Debt Equity Ratio Calculation Example

Let’s look at an example. Say your business has long-term debt (or liabilities) of $10,000, which includes a commercial real estate mortgage and a small business loan. You’ve invested $100,000 in this business and have no shareholders. So your calculations would look like this:10,000/100,000Debt equity ratio: 0.1This is a very low debt equity ratio (anything under 1 is considered low risk, while ratios over 2 are typically thought to be risky). If you were looking for investors, they would probably  be pleased with this number. They would likely assess the risk of your not providing a return on investment was very low, making your business an appealing prospect.Here’s another way to look at the D/R ratio. The ratio indicates how much of every dollar of equity goes toward debt. A ratio of 0.1 means that for every dollar of investment you’ve put into your business, you’re spending $0.10 on paying back debt. When that ratio creeps up to $0.75 of each dollar, your company is seen as riskier because it may be more challenging for you to pay back such a large amount of debt in relation to equity.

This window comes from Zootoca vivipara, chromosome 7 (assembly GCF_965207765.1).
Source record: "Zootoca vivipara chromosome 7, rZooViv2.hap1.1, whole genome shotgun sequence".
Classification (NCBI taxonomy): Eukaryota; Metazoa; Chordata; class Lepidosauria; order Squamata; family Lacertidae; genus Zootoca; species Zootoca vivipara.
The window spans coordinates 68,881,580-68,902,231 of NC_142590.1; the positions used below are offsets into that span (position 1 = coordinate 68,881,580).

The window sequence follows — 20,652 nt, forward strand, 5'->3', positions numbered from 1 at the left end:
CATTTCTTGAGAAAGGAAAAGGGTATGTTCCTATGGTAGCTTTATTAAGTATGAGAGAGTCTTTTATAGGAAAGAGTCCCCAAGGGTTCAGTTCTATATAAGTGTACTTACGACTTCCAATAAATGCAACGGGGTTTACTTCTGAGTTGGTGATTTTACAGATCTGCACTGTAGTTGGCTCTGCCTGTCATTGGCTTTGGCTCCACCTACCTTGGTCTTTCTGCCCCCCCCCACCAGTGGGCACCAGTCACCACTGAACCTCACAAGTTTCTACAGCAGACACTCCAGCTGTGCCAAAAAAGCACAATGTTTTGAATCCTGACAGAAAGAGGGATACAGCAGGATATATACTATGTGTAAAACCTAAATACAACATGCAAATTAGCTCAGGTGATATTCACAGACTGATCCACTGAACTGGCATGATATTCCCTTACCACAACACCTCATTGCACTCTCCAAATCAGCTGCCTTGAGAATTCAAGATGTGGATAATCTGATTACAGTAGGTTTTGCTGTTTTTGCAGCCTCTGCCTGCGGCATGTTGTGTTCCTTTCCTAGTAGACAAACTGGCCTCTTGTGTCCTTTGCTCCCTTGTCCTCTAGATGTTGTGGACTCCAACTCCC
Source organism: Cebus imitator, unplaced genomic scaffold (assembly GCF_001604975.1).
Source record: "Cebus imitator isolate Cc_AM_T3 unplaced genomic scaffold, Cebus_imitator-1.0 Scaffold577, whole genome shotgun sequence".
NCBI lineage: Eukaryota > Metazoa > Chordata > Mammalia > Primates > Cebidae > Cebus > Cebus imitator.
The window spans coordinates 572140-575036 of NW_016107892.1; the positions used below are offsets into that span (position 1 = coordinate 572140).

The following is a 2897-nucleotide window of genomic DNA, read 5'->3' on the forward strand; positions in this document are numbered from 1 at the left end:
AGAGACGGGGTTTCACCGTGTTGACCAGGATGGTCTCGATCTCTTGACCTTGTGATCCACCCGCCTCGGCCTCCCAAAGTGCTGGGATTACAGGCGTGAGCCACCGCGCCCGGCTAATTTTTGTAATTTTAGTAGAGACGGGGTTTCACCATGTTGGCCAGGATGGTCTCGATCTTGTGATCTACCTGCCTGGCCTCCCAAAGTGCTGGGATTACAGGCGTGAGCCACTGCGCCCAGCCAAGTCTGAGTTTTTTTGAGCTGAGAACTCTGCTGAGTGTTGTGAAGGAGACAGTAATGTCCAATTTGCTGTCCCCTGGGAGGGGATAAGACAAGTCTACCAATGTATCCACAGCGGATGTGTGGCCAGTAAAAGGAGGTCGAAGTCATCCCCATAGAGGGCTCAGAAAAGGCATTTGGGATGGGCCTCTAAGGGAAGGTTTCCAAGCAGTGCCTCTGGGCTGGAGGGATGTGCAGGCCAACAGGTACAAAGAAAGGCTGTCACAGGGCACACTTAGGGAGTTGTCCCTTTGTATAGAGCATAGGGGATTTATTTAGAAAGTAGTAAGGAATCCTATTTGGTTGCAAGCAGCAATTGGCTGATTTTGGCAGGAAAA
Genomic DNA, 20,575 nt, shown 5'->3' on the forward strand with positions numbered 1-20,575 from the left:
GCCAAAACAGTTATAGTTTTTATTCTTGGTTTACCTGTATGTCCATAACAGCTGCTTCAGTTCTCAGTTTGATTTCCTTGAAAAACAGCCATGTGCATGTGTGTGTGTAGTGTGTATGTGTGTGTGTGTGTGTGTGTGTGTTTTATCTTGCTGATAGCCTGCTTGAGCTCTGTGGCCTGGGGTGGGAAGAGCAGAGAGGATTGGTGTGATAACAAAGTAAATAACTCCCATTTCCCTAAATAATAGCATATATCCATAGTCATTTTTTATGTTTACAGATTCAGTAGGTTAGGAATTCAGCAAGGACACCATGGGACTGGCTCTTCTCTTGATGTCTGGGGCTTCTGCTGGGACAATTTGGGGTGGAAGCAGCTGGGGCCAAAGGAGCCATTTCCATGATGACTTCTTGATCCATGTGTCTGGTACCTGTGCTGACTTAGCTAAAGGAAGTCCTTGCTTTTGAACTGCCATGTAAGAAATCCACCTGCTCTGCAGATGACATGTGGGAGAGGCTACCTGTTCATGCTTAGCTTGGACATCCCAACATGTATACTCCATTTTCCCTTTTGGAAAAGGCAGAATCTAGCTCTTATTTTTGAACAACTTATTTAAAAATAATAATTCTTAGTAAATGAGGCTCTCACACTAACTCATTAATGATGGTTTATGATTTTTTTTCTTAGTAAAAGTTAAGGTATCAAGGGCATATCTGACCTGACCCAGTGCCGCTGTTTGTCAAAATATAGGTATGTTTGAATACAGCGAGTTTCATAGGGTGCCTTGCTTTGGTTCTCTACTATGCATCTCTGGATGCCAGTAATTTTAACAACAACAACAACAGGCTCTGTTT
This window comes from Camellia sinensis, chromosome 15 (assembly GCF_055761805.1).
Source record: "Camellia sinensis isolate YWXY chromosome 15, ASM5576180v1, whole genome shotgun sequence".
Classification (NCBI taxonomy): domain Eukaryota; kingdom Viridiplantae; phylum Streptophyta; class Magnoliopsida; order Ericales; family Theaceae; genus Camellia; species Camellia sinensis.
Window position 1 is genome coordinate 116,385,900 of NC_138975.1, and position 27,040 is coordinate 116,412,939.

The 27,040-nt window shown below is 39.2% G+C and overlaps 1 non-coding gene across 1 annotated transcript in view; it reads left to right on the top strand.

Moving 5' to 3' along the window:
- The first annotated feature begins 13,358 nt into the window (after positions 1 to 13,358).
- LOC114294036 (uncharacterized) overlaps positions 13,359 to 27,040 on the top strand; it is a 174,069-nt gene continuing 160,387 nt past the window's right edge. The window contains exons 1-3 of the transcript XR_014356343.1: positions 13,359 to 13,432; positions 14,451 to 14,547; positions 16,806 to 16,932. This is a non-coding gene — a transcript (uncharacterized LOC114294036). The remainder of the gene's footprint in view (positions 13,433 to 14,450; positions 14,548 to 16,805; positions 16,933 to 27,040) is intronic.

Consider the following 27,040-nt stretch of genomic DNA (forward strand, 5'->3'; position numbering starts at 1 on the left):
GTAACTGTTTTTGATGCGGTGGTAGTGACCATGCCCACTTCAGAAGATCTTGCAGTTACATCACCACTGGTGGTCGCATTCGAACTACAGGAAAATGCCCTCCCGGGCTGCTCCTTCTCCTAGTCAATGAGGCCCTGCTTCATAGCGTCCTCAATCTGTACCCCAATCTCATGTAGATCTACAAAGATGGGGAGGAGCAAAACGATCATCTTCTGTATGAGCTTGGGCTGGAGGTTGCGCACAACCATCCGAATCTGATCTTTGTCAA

Why Debt Equity Ratio Matters